Monica Adair and Stephen Kopp want architecture to tell a story. Finding narratives and developing identities have become a specialty of their firm, Acre Architects, based in Saint John, New Brunswick. “We want people to be able to not only be satisfied with what is in front of them, but to think about what is the story they ultimately want to live,” says Adair, who recently received the Royal Architectural Institute of Canada’s 2015 Young Architect Award.
Founded in 2010, Acre has built this type of storytelling into private residences along the Atlantic Seaboard. The seven-person practice recently branched out into commercial projects, with a new microbrewery under construction in their hometown, and a boutique hotel in the design phase in the Williamsburg neighborhood of Brooklyn, N.Y. Acre has worked with its clients to build out the identities of these projects, adding new dimensions along the way. Here, Adair and Kopp discuss their firm’s story with architect.
Acre started on a rooftop in Brooklyn, as a collective. Stephen and I went to architecture school together at the University of Toronto. There was a job in New York that we both went for, and they gave it to both of us. I don’t think we’d be married today if they didn’t.
When we were in Brooklyn, we were fortunate to have one of those apartments with rooftop access. We’d often go up with a bunch of our friends, who are also architects and designers. We got really excited, like a lot of young designers do, about the potential to work with our friends. You want to work with people that you really love.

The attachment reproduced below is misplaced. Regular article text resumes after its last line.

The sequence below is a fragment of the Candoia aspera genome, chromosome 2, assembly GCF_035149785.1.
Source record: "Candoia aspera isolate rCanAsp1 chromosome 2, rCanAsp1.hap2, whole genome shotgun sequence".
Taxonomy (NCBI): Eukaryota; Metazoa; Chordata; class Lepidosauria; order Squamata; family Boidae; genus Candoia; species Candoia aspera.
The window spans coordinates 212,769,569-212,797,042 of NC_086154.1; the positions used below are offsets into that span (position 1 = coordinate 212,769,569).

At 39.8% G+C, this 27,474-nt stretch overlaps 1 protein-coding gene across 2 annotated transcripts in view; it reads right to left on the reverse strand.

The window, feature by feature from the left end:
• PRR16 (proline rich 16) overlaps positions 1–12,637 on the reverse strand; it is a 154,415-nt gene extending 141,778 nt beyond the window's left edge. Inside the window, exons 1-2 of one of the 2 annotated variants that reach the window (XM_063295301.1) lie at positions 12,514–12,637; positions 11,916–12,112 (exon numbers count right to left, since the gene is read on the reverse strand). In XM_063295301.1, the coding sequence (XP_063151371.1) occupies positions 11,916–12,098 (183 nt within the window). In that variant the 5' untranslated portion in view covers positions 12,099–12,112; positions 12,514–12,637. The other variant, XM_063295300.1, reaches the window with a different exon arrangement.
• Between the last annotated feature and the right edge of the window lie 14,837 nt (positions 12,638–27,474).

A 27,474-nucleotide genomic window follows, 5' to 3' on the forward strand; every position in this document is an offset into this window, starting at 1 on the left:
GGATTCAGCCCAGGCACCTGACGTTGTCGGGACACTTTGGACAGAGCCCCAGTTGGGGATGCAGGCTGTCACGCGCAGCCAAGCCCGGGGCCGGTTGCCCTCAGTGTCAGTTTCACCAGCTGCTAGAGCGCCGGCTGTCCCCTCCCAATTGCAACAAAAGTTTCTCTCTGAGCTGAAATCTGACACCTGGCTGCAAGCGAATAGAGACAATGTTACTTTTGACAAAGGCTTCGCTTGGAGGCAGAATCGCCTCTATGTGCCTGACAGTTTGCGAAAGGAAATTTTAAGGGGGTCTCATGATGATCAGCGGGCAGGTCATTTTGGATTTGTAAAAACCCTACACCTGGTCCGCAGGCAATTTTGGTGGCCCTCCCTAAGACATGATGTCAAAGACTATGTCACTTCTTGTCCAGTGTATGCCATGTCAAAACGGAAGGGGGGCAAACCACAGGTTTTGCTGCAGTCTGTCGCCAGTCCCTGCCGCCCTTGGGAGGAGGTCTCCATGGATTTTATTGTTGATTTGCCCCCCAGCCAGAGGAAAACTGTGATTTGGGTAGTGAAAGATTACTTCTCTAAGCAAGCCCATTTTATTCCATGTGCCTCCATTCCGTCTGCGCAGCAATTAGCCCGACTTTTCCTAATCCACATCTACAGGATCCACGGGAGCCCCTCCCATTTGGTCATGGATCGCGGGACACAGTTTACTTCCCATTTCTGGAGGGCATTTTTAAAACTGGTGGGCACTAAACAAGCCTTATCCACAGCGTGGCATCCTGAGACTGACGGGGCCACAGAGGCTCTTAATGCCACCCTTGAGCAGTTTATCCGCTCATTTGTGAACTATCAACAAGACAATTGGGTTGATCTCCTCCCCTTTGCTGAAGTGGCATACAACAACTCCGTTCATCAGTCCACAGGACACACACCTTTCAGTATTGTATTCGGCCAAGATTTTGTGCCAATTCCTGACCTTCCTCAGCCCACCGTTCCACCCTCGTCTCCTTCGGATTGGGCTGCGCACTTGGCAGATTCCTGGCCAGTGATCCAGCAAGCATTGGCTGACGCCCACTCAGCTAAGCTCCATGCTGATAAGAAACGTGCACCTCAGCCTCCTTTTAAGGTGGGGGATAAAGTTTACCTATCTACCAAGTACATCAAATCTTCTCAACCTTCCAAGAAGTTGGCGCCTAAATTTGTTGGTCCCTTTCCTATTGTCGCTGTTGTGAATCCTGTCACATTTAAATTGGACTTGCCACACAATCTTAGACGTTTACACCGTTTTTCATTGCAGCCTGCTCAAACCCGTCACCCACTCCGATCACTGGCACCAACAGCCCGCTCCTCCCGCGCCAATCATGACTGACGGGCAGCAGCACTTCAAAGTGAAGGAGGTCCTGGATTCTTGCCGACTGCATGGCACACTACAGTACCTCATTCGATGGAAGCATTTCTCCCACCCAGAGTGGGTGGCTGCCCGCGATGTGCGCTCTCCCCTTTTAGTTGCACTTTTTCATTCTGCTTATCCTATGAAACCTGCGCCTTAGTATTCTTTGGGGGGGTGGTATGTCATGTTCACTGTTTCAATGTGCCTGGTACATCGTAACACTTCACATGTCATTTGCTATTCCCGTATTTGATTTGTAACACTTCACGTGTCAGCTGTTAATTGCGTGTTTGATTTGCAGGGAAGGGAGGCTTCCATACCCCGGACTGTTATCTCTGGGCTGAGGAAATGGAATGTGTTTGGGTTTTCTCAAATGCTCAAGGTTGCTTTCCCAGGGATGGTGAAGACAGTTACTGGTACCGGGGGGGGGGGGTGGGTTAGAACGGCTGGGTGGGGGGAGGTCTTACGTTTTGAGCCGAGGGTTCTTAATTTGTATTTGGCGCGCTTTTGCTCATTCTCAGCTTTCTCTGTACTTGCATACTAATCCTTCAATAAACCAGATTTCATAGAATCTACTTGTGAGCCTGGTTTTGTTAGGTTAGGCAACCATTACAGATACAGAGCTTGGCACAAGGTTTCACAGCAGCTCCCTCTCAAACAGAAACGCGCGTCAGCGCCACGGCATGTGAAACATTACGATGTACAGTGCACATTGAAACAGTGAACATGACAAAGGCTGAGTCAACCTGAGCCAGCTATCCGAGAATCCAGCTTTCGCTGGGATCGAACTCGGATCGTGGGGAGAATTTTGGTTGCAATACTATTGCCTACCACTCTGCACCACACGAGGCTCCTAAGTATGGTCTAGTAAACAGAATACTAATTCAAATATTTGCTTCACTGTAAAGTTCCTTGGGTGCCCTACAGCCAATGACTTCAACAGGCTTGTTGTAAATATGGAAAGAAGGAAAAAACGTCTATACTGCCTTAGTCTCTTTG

We were the de facto group coordinators at the time and we always said that, depending on the project, we’d bring the right team. We left New York two years later and went to New Brunswick to open our own firm. But we’ve had some opportunities to work with the initial people from the Acre Collective on little projects. We still pitch ideas and try to find projects that would get all of us together.
We generally like projects where the client hasn’t given us a clean brief and wants us to just draw it up—projects in which the client hasn’t quite figured it all out and is looking to us to help craft that story. Architecture really is about building identity and helping people, in a way, to create their own myths. That’s especially true here in Atlantic Canada, where there’s a lot of dependence on our past. We say that we’re more than lighthouses and dories, and that we can rely not just on the stories that came before us, but also on the stories that we help people tell. Stories have the ability to reveal strong and deeply held emotions that are the key to the structure of our lives. Architecture can convey these stories. In the end, it’s not just a building; it’s something that rethinks the way we see ourselves. We take our clients’ needs and deliver executable dreams.
The Hekla Hotel clients in Williamsburg wanted only a hotel on the site, which was a former ironworks factory. We said that it has to be more than that—we’re not interested in a project that just gentrifies. We proposed a “filmworks” component—a screening area—so that it could belong to the community, which has a big art movie scene. Adding it to the hotel ended up being a really good pairing. And we wanted it to become a venue to tell new stories.